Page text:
While Boeing doesn’t actually call it a “force field patent,” that’s essentially what it is. You can see how Boeing’s “method and system for shockwave attenuation via electromagnetic arc” works in the figure below. Here, a sensor (10A) mounted on the top of a military humvee would detect an explosion and its resulting shockwave (24) in the immediate area. The sensor system would then almost instantaneously send a signal to a power source (38) to superheat the surrounding ambient atmosphere (26) around the vehicle, producing a heated, plasma-like medium (30) between the target and the explosion that would act as a buffer and shield from any shockwave.
Although some have referred to this innovation as a Star Wars or Star Trek-like shield for repelling enemy attacks, that’s not exactly the purpose of the patent. As Boeing points out in patent no. 8981261, such a system would act to “attenuate” any shockwave by a combination of means that might include “reflection, refraction, dispersion, absorption and momentum transfer.” The goal, then, is not to knock down an incoming projectile or missile, but to deploy an intermediate medium that would reduce the collateral damage from such an attack.
Unlike previous attempts at creating a similar type of shield, this Boeing patent — if it ever gets commercialized — would be a dynamic system, rather than a stationary system, relying on sensors to activate a shield in real-time. This would differentiate it from previous patents, which focused more on how a specific substance – such as an aqueous foam, gas emulsion or gel – could somehow absorb the blow of an incoming object when placed inside a barrier. In other words, the force field would be highly mobile and be capable of activating at a moment’s notice, rather than being erected in front of a structure hours, days, or months ahead of time.
Given the nature of modern asymmetric warfare, such a dynamic “force field” is greatly needed. Over the past decade, the “roadside bomb” has fundamentally changed the way the military operates as well as how it innovates. Consider the number of IED attacks in a war zone such as Iraq or Afghanistan, where over 3,100 deaths and 33,000 injuries have been sustained over the past decade. Clearly, the U.S. military needs some way to counter the ability of a terrorist or insurgent group to inflict maximum damage on unsuspecting U.S. soldiers with minimal risk.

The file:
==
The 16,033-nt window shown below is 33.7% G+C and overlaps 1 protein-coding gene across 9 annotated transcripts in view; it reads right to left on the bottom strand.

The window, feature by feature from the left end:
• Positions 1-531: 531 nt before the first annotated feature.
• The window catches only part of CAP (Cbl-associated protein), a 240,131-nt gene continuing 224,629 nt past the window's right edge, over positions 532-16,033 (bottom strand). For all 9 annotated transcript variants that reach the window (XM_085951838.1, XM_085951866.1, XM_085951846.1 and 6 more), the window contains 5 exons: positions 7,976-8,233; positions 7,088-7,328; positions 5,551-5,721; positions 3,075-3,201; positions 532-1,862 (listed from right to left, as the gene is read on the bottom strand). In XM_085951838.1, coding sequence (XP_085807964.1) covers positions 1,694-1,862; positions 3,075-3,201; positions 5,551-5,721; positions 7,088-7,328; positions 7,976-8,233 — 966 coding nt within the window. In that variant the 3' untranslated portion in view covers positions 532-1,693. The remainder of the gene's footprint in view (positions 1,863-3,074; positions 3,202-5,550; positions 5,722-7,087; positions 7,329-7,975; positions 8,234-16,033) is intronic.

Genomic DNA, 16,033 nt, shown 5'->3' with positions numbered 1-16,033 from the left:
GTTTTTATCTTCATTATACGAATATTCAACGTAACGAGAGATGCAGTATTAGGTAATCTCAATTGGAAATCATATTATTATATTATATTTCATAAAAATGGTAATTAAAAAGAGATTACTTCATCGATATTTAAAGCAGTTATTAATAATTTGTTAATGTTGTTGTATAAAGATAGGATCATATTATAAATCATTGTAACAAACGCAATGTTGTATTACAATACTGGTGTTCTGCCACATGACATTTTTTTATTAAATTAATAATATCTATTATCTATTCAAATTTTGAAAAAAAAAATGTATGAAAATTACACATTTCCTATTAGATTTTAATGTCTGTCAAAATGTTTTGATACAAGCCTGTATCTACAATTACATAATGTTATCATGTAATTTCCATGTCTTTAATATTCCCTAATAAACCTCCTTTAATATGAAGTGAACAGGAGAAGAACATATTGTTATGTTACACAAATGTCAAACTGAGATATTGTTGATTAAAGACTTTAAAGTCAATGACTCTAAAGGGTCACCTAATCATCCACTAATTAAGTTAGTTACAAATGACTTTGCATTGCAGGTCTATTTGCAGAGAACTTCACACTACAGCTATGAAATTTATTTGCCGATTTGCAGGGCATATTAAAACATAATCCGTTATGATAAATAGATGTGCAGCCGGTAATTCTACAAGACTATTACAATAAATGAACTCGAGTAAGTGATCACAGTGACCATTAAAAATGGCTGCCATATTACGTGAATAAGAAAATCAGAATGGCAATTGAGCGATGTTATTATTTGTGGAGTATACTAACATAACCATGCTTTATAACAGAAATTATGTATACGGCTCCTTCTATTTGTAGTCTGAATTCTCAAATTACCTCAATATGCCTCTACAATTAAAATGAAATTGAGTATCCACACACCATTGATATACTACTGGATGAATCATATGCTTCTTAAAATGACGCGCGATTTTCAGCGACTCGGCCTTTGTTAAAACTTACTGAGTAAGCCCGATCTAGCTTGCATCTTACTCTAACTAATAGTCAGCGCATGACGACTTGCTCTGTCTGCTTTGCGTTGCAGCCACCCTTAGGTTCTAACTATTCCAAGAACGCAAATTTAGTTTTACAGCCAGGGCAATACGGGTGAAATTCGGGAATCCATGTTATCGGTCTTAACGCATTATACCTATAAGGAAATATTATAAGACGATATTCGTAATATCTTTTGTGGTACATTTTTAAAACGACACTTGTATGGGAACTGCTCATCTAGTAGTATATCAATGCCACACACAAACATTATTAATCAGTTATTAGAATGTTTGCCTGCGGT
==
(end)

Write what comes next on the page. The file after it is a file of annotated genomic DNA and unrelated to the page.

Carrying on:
As researchers are now finding out, even the shockwave from a detonated IED can cause internal injuries that may not be detected for years afterwards. Unlike the Hollywood movies, where heroes walk away from impressive-looking detonations and blasts as if they were nothing, researchers now say that IED shockwaves are tantamount to being hit multiple times by a ferocious NFL middle linebacker, resulting in potential head concussions each time.
There’s a huge potential market for this type of technology and that means it’s not just the U.S. military that could become buyers of such a battlefield innovation. The British Army is also working on the creation of supercharged electromagnetic fields to deflect anything up to the size of a small missile. And the Israeli Army is also working on a system to knock down incoming projectiles.
The only question is: Does all this stuff actually work? You can find YouTube videos that purport to show defensive shields in action (including videos showing DARPA’s Iron Curtain at work), but the consensus seems to be that anything powerful enough to stop something like an RPG would only be able to be activated for a fraction of a second at best. You would need hugely precise sensors to activate the shield in a specific location as well as a renewable power source that could be activated over and over again. Some have conjectured that such a shield would require so much energy that it might not be technically feasible.
The Boeing patent is rather vague on this topic, only suggesting that a number of different “embodiments” of the idea might include one or all of the following: lasers, electromagnetic arcs, microwaves or magnetic induction. In other words, it’s a cool idea, but give Boeing some more time to figure out how it would actually work in practice.
Interestingly, the idea of creating a “force field” to protect against enemy attacks goes back almost exactly one century. According to Boeing’s list of prior art that inspired its patent, back in 1916 Swedish inventor Karl Oskar Leon won patent approval for the first-ever battle ship “force field” that would operate by firing a series of charges from tubes mounted on a ship, all of which would detonate in front of a torpedo attack. Fast forward 100 years and you have the idea for the modern-day “chaff” used to misdirect heat-seeking missiles.
Maybe 100 years from now, we’ll look back on the current Boeing patent in a similarly nostalgic way — as the forerunner of a defensive system exponentially more powerful than anything available today. Throughout history, there has always been a public fascination with protecting one’s soldiers from danger — whether it be armor or shields or bubbles or force fields. It’s a safe bet, then, that the generation of innovators that grew up with Captain Kirk and starship shields will also be the generation that comes up with a real-world analogue to the very sci-fi idea of a “force field.”